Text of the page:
I care less now about whether people get it or not because I think different people, when they experience art, are going to experience different things anyway. I do owe it to myself to just be honest about what I’m trying to get out of it and being diligent and investigating what it is I want to investigate. So, if people get it, great. If they don’t, they don’t. All of the things that I am are a mess, and that’s fine, let it spill out where it wants to and embrace it.

I also think there is a tendency for a lot of BIPOC American artists, especially when they are young, to define themselves in relation to whiteness, and I’ve noticed it a lot especially in academia. Like, explaining your existence for the white gaze. Sometimes, this is out of necessity; other times, because we weren’t taught any other way. I’m grateful that I’ve grown into a version of myself where that is no longer the only way I know how to describe myself or look at my work. And so, in my art, I think whiteness and white audiences are now peripheral, and I try really hard to maintain that. They can’t take that away from me.

Q: What does your Indonesian heritage mean to you?

It’s such a huge part of who I am and I also feel a huge privilege in being able to say that because I know that not a lot of people can say that for various reasons. It just leads me to question more about what I knew, what I thought I knew.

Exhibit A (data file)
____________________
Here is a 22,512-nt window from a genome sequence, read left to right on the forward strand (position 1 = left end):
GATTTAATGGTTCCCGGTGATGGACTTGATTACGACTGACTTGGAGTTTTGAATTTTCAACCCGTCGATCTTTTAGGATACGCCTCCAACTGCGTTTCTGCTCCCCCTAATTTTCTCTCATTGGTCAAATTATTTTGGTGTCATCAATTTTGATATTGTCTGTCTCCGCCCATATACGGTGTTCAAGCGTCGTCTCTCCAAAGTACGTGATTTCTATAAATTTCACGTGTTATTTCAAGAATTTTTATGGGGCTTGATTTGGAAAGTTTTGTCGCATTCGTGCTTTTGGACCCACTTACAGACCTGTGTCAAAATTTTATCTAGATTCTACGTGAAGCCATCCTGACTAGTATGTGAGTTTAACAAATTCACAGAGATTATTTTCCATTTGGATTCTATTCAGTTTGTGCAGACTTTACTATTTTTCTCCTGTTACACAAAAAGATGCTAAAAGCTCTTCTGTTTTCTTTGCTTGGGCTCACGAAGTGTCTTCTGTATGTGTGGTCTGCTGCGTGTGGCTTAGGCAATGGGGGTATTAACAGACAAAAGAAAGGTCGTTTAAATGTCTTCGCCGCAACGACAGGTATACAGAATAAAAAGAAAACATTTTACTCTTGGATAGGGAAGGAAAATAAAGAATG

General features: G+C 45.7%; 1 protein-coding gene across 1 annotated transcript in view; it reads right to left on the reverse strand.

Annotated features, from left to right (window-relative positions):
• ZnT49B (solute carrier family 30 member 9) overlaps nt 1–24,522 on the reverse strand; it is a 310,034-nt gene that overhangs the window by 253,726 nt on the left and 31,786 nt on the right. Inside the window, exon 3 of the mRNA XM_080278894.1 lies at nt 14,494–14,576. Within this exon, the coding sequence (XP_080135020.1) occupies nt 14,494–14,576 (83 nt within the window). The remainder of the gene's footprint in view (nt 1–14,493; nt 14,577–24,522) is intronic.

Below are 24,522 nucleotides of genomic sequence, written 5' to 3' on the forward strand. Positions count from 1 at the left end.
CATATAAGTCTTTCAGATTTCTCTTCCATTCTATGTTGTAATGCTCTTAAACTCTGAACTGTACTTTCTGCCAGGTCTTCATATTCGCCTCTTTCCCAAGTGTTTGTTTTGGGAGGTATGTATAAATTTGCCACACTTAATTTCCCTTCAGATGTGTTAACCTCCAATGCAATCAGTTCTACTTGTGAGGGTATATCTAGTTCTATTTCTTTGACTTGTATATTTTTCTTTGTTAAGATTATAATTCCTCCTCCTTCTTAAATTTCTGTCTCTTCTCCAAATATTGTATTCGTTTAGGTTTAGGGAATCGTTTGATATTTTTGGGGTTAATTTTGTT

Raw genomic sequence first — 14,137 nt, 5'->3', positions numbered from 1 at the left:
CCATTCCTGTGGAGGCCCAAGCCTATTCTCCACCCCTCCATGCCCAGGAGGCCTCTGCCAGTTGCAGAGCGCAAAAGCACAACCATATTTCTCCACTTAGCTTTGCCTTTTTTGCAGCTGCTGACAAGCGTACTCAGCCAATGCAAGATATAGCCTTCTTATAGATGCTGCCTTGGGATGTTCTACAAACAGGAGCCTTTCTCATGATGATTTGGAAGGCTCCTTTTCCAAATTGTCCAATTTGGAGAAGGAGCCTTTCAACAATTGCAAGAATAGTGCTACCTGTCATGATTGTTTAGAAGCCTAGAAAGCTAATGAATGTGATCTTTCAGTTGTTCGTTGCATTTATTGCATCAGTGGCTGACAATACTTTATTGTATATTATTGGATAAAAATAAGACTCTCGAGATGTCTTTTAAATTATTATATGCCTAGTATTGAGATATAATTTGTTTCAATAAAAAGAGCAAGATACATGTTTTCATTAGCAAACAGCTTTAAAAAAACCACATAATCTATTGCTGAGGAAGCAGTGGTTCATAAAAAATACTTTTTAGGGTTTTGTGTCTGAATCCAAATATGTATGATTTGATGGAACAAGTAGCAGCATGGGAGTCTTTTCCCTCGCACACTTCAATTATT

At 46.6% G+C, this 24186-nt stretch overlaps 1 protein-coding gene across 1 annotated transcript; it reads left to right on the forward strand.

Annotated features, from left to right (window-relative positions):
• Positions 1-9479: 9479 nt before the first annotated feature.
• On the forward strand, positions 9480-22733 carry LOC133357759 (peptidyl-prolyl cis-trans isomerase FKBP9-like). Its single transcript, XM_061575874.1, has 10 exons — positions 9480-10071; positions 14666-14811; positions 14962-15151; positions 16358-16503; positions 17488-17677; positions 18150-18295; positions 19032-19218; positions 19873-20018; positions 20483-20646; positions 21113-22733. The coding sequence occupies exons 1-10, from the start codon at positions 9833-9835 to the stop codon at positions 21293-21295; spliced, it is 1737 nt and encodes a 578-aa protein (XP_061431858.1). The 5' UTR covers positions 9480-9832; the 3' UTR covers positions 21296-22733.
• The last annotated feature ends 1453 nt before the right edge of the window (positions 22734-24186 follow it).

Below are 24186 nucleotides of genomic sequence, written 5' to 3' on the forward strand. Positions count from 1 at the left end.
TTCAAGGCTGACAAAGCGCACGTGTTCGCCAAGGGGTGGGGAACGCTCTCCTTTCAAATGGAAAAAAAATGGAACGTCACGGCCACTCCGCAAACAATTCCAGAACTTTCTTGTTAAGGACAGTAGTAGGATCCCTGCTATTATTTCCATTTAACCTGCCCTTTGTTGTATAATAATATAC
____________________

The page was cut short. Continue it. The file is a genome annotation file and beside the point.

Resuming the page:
There’s so many unanswered questions, so much history I’ve yet to know, simply because I haven’t learned it yet. Having Indonesian heritage is so much about continuously coming into yourself and continuously asking what that even means. I think so much of the discourse around what it means to be Indonesian is so Java-centric. Creating space for other voices is so important because Indonesia is so diverse. And internalized colonialism, fervent nationalism, and anti-Blackness are also so rampant, so I think dismantling that within myself and my surroundings become a huge part of this process of coming into myself.